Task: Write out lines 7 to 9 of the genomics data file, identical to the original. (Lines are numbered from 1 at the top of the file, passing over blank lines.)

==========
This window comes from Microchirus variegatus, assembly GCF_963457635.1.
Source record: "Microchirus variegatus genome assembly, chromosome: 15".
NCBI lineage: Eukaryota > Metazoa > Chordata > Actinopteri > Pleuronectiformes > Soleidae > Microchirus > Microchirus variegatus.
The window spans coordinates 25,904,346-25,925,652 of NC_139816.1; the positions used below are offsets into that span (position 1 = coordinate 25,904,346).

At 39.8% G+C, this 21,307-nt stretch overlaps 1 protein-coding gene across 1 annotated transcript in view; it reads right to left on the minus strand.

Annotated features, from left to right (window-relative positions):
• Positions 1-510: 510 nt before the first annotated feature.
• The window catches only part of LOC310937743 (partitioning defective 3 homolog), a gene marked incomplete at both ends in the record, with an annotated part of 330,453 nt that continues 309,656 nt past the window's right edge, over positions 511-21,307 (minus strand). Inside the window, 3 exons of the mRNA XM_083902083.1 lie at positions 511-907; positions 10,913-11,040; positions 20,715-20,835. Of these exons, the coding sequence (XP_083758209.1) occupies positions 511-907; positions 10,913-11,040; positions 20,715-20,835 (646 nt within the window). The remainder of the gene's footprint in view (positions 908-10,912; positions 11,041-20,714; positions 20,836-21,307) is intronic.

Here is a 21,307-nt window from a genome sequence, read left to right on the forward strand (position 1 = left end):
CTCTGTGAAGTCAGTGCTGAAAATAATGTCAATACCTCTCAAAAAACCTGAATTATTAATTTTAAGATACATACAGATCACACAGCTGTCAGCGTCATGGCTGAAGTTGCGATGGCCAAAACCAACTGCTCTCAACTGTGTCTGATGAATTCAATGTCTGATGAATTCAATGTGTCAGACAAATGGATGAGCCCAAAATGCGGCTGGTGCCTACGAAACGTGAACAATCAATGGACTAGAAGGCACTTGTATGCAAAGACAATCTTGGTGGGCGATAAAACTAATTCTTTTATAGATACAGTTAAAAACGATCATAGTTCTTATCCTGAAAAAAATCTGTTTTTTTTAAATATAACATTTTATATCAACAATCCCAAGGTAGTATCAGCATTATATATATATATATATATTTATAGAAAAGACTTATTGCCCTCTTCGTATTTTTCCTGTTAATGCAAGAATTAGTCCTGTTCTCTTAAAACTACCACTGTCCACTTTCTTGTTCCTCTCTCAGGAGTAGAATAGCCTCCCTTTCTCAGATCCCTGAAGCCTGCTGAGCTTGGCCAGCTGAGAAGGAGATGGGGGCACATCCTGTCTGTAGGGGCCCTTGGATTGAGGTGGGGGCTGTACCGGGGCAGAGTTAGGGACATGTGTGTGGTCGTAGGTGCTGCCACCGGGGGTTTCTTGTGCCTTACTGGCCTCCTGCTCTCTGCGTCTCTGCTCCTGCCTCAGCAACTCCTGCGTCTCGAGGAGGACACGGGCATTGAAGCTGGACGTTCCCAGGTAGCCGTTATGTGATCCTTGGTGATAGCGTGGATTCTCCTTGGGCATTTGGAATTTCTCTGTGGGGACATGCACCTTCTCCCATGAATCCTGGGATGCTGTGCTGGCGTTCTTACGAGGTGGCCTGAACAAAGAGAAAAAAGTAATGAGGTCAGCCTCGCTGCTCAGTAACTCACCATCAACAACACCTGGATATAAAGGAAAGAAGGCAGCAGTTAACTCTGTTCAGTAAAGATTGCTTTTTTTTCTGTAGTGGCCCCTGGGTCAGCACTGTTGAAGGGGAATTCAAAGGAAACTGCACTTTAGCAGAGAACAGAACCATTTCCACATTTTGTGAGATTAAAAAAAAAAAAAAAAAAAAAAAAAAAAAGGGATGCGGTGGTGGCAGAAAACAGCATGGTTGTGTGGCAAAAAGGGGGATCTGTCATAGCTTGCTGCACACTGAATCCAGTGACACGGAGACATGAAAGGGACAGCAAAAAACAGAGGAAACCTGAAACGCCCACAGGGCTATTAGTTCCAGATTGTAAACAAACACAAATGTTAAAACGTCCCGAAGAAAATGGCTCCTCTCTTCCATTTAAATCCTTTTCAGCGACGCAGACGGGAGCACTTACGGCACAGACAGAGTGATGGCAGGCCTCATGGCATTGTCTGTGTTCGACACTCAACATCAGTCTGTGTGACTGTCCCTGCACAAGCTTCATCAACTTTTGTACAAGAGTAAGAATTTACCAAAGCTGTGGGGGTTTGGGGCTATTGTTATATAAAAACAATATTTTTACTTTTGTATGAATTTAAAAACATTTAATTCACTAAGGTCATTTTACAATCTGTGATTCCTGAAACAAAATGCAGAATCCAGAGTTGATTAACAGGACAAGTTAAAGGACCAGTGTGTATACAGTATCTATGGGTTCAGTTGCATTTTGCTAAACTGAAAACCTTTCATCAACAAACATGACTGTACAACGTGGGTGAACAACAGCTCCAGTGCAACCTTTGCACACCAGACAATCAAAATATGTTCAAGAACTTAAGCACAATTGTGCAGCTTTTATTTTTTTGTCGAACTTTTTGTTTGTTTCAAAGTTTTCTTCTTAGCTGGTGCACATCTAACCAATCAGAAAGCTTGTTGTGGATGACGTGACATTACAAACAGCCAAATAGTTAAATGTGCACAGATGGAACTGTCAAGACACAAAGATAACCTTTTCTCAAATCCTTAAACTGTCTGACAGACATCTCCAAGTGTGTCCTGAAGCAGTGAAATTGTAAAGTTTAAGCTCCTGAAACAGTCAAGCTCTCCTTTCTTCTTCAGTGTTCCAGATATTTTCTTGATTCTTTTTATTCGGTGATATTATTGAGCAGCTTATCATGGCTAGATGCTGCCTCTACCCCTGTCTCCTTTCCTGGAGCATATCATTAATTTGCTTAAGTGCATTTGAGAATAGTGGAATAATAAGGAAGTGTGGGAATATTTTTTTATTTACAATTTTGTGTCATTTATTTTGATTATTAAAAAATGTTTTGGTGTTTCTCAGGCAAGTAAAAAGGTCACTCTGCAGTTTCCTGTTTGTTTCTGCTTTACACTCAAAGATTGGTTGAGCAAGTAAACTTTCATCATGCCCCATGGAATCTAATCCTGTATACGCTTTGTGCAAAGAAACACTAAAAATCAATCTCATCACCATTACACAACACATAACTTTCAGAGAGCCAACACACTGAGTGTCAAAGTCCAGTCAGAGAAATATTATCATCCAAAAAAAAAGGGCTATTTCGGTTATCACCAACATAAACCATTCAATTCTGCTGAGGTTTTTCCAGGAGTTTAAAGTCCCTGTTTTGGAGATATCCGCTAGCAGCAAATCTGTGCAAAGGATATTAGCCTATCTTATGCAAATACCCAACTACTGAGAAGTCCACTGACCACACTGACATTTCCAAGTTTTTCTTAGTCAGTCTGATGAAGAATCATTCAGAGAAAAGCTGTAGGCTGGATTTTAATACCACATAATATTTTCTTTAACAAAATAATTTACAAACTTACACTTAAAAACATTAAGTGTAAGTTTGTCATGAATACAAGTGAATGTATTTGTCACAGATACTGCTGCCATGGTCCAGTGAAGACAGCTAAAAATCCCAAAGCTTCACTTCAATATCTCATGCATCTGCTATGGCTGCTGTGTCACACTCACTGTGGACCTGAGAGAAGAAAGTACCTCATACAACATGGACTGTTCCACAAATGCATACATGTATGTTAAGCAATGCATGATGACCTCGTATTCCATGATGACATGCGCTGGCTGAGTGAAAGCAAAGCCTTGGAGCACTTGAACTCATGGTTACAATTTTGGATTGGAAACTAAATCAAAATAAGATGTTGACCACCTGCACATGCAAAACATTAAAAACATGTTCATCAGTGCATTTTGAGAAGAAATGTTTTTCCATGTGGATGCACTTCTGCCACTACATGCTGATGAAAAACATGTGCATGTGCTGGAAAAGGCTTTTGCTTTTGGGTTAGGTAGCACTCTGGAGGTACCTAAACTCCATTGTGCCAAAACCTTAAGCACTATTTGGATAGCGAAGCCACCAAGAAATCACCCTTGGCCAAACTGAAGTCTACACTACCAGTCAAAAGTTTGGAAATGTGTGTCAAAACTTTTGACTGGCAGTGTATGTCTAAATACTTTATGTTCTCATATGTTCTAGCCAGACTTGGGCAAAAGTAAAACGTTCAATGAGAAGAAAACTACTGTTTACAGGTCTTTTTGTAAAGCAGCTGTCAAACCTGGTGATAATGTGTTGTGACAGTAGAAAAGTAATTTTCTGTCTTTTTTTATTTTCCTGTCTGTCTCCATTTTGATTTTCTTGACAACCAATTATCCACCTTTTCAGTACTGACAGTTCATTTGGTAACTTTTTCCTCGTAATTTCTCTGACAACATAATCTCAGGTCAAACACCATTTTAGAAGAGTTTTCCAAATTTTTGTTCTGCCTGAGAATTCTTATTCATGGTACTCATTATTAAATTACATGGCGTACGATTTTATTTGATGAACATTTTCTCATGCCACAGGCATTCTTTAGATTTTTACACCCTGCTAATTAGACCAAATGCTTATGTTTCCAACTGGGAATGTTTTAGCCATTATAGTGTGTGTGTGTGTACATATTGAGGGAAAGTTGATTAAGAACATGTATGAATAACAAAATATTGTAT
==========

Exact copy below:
• Positions 1-510: 510 nt before the first annotated feature.
• The window catches only part of LOC310937743 (partitioning defective 3 homolog), a gene marked incomplete at both ends in the record, with an annotated part of 330,453 nt that continues 309,656 nt past the window's right edge, over positions 511-21,307 (minus strand). Inside the window, 3 exons of the mRNA XM_083902083.1 lie at positions 511-907; positions 10,913-11,040; positions 20,715-20,835. Of these exons, the coding sequence (XP_083758209.1) occupies positions 511-907; positions 10,913-11,040; positions 20,715-20,835 (646 nt within the window). The remainder of the gene's footprint in view (positions 908-10,912; positions 11,041-20,714; positions 20,836-21,307) is intronic.

Here is a 21,307-nt window from a genome sequence, read left to right on the forward strand (position 1 = left end):